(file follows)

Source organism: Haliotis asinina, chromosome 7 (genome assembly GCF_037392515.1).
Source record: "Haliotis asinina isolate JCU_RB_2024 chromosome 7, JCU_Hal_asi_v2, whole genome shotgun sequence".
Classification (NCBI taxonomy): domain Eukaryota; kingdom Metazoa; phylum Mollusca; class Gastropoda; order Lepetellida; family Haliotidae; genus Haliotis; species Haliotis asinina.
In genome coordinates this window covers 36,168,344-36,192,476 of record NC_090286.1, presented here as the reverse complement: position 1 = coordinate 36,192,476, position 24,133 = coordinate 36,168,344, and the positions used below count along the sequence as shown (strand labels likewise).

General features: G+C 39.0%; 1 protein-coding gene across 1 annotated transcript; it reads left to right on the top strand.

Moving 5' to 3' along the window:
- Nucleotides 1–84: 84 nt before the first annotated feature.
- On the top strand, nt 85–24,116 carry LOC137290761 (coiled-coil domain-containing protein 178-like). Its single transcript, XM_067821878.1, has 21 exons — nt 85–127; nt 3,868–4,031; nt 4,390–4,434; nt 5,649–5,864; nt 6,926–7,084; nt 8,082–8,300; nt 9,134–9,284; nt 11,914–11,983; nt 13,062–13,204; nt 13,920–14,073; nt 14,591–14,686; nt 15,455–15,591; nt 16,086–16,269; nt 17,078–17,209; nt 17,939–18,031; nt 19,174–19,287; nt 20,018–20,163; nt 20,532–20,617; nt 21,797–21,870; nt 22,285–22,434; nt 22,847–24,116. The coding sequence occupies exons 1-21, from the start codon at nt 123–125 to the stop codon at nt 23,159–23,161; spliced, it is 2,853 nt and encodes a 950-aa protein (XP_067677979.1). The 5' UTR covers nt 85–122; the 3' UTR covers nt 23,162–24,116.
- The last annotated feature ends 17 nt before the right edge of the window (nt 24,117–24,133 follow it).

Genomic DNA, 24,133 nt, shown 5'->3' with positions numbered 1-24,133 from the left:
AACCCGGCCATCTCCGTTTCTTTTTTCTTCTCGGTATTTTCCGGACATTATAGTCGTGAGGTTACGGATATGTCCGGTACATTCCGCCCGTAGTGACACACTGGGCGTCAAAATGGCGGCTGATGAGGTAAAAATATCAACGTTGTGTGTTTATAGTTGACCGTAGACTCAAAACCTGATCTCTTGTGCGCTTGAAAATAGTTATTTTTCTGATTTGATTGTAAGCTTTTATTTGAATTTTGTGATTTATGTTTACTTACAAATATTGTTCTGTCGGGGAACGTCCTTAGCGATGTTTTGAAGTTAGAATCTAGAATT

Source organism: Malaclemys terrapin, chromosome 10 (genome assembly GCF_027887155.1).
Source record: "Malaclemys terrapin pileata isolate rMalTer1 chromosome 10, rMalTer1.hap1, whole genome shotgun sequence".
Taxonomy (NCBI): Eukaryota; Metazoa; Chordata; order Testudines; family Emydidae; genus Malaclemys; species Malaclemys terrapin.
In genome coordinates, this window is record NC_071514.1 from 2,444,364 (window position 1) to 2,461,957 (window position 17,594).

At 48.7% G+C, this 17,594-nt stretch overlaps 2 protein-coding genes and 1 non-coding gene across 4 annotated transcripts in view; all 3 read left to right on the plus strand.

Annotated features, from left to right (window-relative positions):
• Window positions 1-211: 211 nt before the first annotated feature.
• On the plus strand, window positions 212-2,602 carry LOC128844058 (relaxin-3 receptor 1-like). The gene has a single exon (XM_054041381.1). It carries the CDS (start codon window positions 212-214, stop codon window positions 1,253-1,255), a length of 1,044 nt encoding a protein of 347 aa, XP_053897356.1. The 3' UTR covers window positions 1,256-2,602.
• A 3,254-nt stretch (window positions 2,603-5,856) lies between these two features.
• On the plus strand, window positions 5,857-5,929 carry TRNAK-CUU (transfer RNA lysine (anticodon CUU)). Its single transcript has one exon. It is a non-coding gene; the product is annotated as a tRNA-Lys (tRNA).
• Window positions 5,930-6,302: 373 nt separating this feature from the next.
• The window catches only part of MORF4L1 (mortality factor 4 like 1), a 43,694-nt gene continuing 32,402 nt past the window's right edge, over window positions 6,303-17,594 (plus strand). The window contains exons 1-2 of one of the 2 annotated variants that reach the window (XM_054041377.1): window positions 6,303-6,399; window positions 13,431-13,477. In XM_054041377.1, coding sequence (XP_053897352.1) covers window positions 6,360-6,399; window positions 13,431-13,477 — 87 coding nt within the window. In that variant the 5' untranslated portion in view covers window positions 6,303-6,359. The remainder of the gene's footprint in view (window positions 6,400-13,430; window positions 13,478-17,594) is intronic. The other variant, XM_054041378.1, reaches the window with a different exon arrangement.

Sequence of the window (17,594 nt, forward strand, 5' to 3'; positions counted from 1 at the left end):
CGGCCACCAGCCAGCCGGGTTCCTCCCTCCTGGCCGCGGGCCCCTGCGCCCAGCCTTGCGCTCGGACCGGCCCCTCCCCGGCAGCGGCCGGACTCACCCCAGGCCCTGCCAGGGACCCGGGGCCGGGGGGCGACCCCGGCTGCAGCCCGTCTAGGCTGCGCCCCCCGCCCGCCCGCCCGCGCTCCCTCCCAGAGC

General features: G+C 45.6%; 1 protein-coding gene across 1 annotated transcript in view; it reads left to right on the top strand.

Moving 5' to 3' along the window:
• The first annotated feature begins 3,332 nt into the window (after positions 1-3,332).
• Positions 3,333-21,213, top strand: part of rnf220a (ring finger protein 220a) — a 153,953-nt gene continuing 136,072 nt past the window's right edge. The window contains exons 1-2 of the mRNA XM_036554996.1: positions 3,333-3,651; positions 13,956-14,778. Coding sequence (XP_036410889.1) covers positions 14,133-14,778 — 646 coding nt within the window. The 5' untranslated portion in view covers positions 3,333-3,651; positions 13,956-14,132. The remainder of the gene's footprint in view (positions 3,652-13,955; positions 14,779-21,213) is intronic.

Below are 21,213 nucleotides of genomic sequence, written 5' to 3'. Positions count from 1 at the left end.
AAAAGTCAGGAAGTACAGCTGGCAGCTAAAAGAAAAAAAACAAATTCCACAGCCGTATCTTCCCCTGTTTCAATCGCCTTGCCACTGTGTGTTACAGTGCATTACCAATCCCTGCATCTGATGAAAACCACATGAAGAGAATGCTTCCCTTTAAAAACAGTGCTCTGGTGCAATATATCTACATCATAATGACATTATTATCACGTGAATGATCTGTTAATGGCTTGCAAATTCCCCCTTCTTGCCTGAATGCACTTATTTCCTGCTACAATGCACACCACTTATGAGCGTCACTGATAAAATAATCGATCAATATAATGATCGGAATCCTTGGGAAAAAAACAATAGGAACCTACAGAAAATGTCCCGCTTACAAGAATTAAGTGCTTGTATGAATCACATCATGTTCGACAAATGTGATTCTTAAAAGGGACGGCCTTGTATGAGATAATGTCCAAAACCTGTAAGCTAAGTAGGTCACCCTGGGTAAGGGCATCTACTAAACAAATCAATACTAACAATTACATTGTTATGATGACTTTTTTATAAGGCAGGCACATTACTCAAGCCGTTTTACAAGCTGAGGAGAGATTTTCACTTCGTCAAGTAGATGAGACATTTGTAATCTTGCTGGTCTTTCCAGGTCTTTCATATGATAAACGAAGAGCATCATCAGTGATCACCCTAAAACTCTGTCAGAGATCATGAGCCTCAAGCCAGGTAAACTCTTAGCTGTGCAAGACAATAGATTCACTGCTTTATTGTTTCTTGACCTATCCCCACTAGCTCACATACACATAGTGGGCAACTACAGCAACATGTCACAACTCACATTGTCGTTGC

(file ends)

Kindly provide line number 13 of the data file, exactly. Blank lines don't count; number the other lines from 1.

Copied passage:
Source record: "Malaclemys terrapin pileata isolate rMalTer1 chromosome 10, rMalTer1.hap1, whole genome shotgun sequence".